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Cell Rep. 2016 Oct 18;17(4):931-940. doi: 10.1016/j.celrep.2016.09.063.

Loss of Bin1 Promotes the Propagation of Tau Pathology.

Author information

  • 1Discovery Neuroscience, Janssen Research and Development, a Division of Janssen Pharmaceutica NV, 2340 Beerse, Belgium; VIB Center for Brain and Disease Research, 3000 Leuven, Belgium; KU Leuven Department for Human Genetics, 3000 Leuven, Belgium.
  • 2Integrative Cell Biology Program, Stritch School of Medicine, Loyola University Chicago, Maywood, IL 90270, USA.
  • 3VIB Center for Brain and Disease Research, 3000 Leuven, Belgium; KU Leuven Department for Human Genetics, 3000 Leuven, Belgium. Electronic address: patrik.verstreken@cme.vib-kuleuven.be.
  • 4Discovery Neuroscience, Janssen Research and Development, a Division of Janssen Pharmaceutica NV, 2340 Beerse, Belgium. Electronic address: dmoechar@its.jnj.com.

Abstract

Tau pathology propagates within synaptically connected neuronal circuits, but the underlying mechanisms are unclear. BIN1-amphiphysin2 is the second most prevalent genetic risk factor for late-onset Alzheimer's disease. In diseased brains, the BIN1-amphiphysin2 neuronal isoform is downregulated. Here, we show that lowering BIN1-amphiphysin2 levels in neurons promotes Tau pathology propagation whereas overexpression of neuronal BIN1-amphiphysin2 inhibits the process in two in vitro models. Increased Tau propagation is caused by increased endocytosis, given our finding that BIN1-amphiphysin2 negatively regulates endocytic flux. Furthermore, blocking endocytosis by inhibiting dynamin also reduces Tau pathology propagation. Using a galectin-3-binding assay, we show that internalized Tau aggregates damage the endosomal membrane, allowing internalized aggregates to leak into the cytoplasm to propagate pathology. Our work indicates that lower BIN1 levels promote the propagation of Tau pathology by efficiently increasing aggregate internalization by endocytosis and endosomal trafficking.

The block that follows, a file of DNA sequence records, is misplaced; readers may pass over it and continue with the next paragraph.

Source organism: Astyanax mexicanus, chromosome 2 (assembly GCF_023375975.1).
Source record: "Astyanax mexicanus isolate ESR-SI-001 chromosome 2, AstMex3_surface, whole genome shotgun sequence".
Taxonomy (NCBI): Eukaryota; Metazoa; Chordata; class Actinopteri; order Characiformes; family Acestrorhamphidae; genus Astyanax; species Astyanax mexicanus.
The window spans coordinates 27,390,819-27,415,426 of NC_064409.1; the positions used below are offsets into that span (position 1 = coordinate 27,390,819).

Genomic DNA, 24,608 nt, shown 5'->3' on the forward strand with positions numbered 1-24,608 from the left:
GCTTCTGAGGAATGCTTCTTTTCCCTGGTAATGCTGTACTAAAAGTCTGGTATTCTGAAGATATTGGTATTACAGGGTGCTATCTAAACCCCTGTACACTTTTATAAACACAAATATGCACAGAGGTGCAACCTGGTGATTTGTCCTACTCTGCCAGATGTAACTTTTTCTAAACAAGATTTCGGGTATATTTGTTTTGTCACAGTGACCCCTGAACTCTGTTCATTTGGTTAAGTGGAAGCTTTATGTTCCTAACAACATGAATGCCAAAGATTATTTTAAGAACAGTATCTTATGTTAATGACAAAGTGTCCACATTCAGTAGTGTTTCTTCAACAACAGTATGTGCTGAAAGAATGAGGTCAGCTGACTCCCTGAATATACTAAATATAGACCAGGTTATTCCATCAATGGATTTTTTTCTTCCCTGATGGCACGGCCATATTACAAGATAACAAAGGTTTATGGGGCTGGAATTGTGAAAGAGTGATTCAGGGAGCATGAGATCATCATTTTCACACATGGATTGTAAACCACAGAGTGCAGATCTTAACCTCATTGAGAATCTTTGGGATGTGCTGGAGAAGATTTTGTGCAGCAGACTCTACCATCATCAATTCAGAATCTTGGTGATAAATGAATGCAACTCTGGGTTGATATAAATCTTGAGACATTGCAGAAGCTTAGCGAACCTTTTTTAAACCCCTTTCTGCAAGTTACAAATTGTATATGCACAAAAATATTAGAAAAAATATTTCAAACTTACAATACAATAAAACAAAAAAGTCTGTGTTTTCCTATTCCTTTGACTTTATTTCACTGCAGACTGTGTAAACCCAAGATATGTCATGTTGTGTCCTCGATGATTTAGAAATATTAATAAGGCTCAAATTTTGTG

KEYWORDS:

Alzheimer GWAS; BIN1; Rab5; Tau; endocytosis; galectin-3; in vitro model; spreading; synapse

PMID:
27760323
DOI:
10.1016/j.celrep.2016.09.063
[PubMed - in process]
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